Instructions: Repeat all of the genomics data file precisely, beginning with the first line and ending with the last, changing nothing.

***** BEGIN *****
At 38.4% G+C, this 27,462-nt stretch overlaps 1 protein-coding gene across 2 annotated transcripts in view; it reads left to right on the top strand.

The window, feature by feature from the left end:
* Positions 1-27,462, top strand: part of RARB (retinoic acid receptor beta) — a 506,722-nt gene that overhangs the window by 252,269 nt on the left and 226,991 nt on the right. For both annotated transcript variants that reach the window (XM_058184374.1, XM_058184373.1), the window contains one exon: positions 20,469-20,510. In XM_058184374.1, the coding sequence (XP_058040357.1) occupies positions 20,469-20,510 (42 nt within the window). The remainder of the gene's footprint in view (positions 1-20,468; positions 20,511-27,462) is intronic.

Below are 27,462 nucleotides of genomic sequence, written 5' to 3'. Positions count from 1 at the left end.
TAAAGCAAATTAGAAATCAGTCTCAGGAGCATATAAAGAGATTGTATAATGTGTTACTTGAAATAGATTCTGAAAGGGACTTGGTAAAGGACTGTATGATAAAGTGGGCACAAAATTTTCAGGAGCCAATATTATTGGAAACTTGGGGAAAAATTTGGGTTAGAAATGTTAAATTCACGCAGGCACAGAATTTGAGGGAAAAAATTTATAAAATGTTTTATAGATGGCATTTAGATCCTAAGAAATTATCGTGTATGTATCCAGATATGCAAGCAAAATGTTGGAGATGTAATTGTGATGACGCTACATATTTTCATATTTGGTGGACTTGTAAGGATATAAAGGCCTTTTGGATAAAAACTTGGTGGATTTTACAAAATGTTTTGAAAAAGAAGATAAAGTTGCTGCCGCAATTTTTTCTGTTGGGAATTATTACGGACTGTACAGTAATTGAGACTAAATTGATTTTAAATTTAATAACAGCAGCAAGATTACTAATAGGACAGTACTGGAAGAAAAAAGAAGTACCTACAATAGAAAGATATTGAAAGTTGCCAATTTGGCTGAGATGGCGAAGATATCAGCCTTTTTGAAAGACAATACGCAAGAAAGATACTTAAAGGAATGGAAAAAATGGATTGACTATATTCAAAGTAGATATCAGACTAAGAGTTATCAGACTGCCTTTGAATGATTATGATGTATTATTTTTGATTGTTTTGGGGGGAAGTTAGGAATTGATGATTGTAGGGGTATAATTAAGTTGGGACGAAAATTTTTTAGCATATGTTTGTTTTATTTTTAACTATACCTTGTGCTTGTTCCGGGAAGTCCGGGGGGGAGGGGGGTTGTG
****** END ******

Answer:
At 38.4% G+C, this 27,462-nt stretch overlaps 1 protein-coding gene across 2 annotated transcripts in view; it reads left to right on the top strand.

The window, feature by feature from the left end:
* Positions 1-27,462, top strand: part of RARB (retinoic acid receptor beta) — a 506,722-nt gene that overhangs the window by 252,269 nt on the left and 226,991 nt on the right. For both annotated transcript variants that reach the window (XM_058184374.1, XM_058184373.1), the window contains one exon: positions 20,469-20,510. In XM_058184374.1, the coding sequence (XP_058040357.1) occupies positions 20,469-20,510 (42 nt within the window). The remainder of the gene's footprint in view (positions 1-20,468; positions 20,511-27,462) is intronic.

Below are 27,462 nucleotides of genomic sequence, written 5' to 3'. Positions count from 1 at the left end.
TAAAGCAAATTAGAAATCAGTCTCAGGAGCATATAAAGAGATTGTATAATGTGTTACTTGAAATAGATTCTGAAAGGGACTTGGTAAAGGACTGTATGATAAAGTGGGCACAAAATTTTCAGGAGCCAATATTATTGGAAACTTGGGGAAAAATTTGGGTTAGAAATGTTAAATTCACGCAGGCACAGAATTTGAGGGAAAAAATTTATAAAATGTTTTATAGATGGCATTTAGATCCTAAGAAATTATCGTGTATGTATCCAGATATGCAAGCAAAATGTTGGAGATGTAATTGTGATGACGCTACATATTTTCATATTTGGTGGACTTGTAAGGATATAAAGGCCTTTTGGATAAAAACTTGGTGGATTTTACAAAATGTTTTGAAAAAGAAGATAAAGTTGCTGCCGCAATTTTTTCTGTTGGGAATTATTACGGACTGTACAGTAATTGAGACTAAATTGATTTTAAATTTAATAACAGCAGCAAGATTACTAATAGGACAGTACTGGAAGAAAAAAGAAGTACCTACAATAGAAAGATATTGAAAGTTGCCAATTTGGCTGAGATGGCGAAGATATCAGCCTTTTTGAAAGACAATACGCAAGAAAGATACTTAAAGGAATGGAAAAAATGGATTGACTATATTCAAAGTAGATATCAGACTAAGAGTTATCAGACTGCCTTTGAATGATTATGATGTATTATTTTTGATTGTTTTGGGGGGAAGTTAGGAATTGATGATTGTAGGGGTATAATTAAGTTGGGACGAAAATTTTTTAGCATATGTTTGTTTTATTTTTAACTATACCTTGTGCTTGTTCCGGGAAGTCCGGGGGGGAGGGGGGTTGTG